This is day nine in a new series: 31 Letters from London. In October, I’m doing something a little different and writing to you about the realities of life as an expat; finding the nearness of God through random experiences with new culture. It’s important to begin here and find the collection of letters here. We’re breaking for Sabbath every Sunday.


Hello Friends,

I’m not sure if I told you but we don’t have a car here in London. We walk or use public transportation and my feet are acquiring callouses in new places, making me think twice now when I wear sandals.

I do love walking everywhere but when we need to go out of the city, we rent a Zip Car that happens to be parked about five minutes from our house. As US citizens, we can’t get car insurance unless we own a car, which is too costly for us. And we can’t drive someone’s car because no insurance without a UK drivers license, which we can’t get until we’ve lived here for one year. Basically, we’re limited.

But surprisingly, the only thing I miss about a car is listening to the latest pop songs on the radio. However, I didn’t plan on needing a shoe budget. This sounds like an extravagant justification because I’m a woman and shoes. But truthfully, practicality and comfort are a high value when navigating an urban life.


Last week, when I attended the consecration of a new bishop at St. Paul’s Cathedral, I rode the underground in flats and carried pumps in my purse. Clergy wives congregated on the steps, changing out of practical into pretty before entering that grand place.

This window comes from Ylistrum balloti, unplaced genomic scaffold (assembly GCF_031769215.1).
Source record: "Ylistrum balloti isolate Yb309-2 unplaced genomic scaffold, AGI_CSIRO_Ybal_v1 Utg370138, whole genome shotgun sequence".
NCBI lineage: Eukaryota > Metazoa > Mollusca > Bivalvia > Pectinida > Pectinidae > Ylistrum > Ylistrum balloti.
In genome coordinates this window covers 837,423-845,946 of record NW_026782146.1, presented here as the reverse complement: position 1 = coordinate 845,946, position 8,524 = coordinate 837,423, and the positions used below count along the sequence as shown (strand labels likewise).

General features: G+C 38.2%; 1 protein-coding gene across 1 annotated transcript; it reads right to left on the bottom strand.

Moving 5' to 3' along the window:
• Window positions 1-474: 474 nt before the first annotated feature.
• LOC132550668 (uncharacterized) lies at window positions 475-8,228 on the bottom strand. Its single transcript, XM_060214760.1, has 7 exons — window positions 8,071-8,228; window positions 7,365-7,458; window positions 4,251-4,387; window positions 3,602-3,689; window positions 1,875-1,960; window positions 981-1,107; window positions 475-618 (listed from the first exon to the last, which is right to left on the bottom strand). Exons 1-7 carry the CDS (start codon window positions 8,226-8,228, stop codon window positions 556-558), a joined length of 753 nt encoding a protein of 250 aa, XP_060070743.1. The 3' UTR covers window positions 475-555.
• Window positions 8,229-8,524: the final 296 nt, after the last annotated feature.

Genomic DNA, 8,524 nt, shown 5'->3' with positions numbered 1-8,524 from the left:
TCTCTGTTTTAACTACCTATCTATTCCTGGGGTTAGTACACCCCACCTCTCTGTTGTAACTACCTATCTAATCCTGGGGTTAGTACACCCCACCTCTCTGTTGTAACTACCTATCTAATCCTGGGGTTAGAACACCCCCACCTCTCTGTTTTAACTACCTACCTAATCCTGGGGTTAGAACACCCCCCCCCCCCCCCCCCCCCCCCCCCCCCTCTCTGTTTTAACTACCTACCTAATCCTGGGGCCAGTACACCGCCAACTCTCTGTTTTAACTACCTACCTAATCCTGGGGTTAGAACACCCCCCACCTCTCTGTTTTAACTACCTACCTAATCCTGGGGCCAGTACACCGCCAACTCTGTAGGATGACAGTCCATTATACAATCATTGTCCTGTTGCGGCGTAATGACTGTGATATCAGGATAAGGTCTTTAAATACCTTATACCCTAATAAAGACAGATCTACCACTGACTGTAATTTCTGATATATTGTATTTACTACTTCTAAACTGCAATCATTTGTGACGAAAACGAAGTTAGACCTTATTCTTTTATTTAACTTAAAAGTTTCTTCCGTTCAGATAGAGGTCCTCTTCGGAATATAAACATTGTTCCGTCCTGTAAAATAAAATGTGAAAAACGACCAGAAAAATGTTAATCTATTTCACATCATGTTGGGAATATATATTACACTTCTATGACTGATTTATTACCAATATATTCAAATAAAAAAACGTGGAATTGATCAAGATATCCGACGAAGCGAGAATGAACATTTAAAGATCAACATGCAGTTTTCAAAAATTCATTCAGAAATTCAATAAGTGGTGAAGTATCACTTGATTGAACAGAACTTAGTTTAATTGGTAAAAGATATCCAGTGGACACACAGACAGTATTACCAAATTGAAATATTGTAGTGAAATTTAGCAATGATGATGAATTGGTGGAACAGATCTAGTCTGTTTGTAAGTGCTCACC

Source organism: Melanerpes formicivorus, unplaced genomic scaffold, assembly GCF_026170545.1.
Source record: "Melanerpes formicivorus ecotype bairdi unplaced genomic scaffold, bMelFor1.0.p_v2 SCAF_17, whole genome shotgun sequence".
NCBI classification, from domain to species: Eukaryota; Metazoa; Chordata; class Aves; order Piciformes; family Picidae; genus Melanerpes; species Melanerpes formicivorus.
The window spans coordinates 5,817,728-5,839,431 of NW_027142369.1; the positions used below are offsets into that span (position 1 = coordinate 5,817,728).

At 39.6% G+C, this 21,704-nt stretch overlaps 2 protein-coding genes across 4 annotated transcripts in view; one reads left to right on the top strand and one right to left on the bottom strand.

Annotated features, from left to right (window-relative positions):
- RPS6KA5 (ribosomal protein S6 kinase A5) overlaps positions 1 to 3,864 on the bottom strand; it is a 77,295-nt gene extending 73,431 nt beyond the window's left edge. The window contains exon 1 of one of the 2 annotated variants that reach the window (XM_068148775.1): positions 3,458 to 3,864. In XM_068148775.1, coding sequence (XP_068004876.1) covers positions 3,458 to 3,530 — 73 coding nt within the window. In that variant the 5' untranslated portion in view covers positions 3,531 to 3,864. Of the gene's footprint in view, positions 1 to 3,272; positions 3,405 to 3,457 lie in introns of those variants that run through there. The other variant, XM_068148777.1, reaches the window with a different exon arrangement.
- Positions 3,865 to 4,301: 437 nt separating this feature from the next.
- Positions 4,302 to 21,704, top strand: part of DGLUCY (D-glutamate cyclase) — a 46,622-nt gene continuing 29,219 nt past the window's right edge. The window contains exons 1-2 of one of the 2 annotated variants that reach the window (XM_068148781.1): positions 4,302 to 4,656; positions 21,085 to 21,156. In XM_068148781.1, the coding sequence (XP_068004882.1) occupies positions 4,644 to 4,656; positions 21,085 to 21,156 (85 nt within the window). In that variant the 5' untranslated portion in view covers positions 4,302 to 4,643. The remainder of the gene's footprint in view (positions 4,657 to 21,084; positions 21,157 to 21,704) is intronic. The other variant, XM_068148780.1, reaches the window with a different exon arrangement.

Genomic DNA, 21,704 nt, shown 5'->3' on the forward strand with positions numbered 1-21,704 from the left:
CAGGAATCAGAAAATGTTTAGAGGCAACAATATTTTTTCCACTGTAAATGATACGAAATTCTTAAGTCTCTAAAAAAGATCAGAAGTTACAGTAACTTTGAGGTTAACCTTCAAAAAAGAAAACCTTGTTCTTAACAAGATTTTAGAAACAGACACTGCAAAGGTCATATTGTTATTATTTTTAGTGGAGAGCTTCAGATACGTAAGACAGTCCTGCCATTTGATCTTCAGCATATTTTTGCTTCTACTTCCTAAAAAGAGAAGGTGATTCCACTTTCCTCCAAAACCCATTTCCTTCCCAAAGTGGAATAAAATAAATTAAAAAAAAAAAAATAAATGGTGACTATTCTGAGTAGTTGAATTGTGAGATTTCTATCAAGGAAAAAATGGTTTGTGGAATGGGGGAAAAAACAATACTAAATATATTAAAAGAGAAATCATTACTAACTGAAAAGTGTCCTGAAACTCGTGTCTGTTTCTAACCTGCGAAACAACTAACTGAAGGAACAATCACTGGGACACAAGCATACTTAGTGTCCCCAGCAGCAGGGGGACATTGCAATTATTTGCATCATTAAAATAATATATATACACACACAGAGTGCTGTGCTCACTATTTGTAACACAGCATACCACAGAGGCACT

I’m in continual awe over the way women walk on cobblestones and ride bikes through traffic wearing spike heels around the city. This should be an official sport with awards for bravery.

Living in London is so different than living in the South. I’m sure that comes as no surprise to you but maybe not for the reasons you think.

In the places where we lived in the South, conformity was a higher value than being uniquely individual, especially when it comes to the way a woman dresses. Perhaps pressure to conform is more nuanced in London because of the shear amount of people.


Black is the obvious color of choice for coats and boots, no matter your socio-economic status.  And the scarves – I thought they were a British fashion statement but mostly they are about warmth.  It is highly likely that you’ll find a scarf and umbrella (brolly) in every woman’s purse throughout London.

I find women are more comfortable in their own skin because of the diversity of people living in London. Comparison isn’t as prevalent as it is in the US regarding body image. I would love some input from my expat friends about this to see if I’m just a newbie being a bit Pollyanna.

My closet holds about one fourth of the wardrobe I had before moving here and I am content.  Small space living magnifies the ugly culture of excess we’ve bought into in the past.

Today instead of walking, I’m riding in a car with friends to the Cotswolds for a week long writing getaway to finish more of my book. Next week, I hope to post my first Periscope live video and show you around a bit. Follow me @SMillerRB.

What would you like to know next? Ask me some questions and I’ll try to respond to them next week.